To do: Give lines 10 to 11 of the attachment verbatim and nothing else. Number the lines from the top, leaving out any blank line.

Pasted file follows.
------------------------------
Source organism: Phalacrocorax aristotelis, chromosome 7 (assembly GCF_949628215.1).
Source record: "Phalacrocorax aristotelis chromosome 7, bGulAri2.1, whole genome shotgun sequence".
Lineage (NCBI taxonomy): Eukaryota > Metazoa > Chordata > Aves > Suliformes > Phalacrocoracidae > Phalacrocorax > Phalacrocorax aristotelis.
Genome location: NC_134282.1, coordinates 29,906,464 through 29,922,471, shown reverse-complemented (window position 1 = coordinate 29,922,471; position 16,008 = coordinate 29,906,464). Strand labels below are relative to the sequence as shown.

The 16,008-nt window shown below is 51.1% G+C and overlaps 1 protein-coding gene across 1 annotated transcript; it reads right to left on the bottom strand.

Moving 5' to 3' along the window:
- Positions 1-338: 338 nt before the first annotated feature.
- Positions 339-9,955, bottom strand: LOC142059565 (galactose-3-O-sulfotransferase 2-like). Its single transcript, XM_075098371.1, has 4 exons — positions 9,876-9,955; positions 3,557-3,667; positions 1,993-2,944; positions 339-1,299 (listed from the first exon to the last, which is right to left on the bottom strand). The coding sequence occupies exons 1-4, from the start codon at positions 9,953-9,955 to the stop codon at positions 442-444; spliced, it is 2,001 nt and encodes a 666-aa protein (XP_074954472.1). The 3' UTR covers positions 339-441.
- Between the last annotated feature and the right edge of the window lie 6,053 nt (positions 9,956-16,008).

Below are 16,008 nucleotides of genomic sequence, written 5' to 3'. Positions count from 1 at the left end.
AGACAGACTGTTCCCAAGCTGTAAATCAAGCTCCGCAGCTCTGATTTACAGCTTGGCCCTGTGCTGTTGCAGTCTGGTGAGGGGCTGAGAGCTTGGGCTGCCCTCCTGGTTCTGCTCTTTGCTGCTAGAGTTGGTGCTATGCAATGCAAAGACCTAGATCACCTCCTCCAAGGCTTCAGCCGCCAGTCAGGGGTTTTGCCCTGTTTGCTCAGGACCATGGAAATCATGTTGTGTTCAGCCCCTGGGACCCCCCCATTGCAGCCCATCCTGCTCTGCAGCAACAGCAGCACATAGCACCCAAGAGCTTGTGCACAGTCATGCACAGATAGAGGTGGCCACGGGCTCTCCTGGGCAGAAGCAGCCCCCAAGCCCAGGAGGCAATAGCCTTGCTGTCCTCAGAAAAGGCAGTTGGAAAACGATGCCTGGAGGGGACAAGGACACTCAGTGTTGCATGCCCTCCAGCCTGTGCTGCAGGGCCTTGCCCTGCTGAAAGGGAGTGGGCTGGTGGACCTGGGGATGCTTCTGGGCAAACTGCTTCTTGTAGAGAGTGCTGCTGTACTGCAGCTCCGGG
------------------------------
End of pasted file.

Below are 16,008 nucleotides of genomic sequence, written 5' to 3'. Positions count from 1 at the left end.
AGACAGACTGTTCCCAAGCTGTAAATCAAGCTCCGCAGCTCTGATTTACAGCTTGGCCCTGTGCTGTTGCAGTCTGGTGAGGGGCTGAGAGCTTGGGCTGCCCTCCTGGTTCTGCTCTTTGCTGCTAGAGTTGGTGCTATGCAATGCAAAGACCTAGATCACCTCCTCCAAGGCTTCAGCCGCCAGTCAGGGGTTTTGCCCTGTTTGCTCAGGACCATGGAAATCATGTTGTGTTCAGCCCCTGGGACCCCCCCATTGCAGCCCATCCTGCTCTGCAGCAACAGCAGCACATAGCACCCAAGAGCTTGTGCACAGTCATGCACAGATAGAGGTGGCCACGGGCTCTCCTGGGCAGAAGCAGCCCCCAAGCCCAGGAGGCAATAGCCTTGCTGTCCTCAGAAAAGGCAGTTGGAAAACGATGCCTGGAGGGGACAAGGACACTCAGTGTTGCATGCCCTCCAGCCTGTGCTGCAGGGCCTTGCCCTGCTGAAAGGGAGTGGGCTGGTGGACCTGGGGATGCTTCTGGGCAAACTGCTTCTTGTAGAGAGTGCTGCTGTACTGCAGCTCCGGG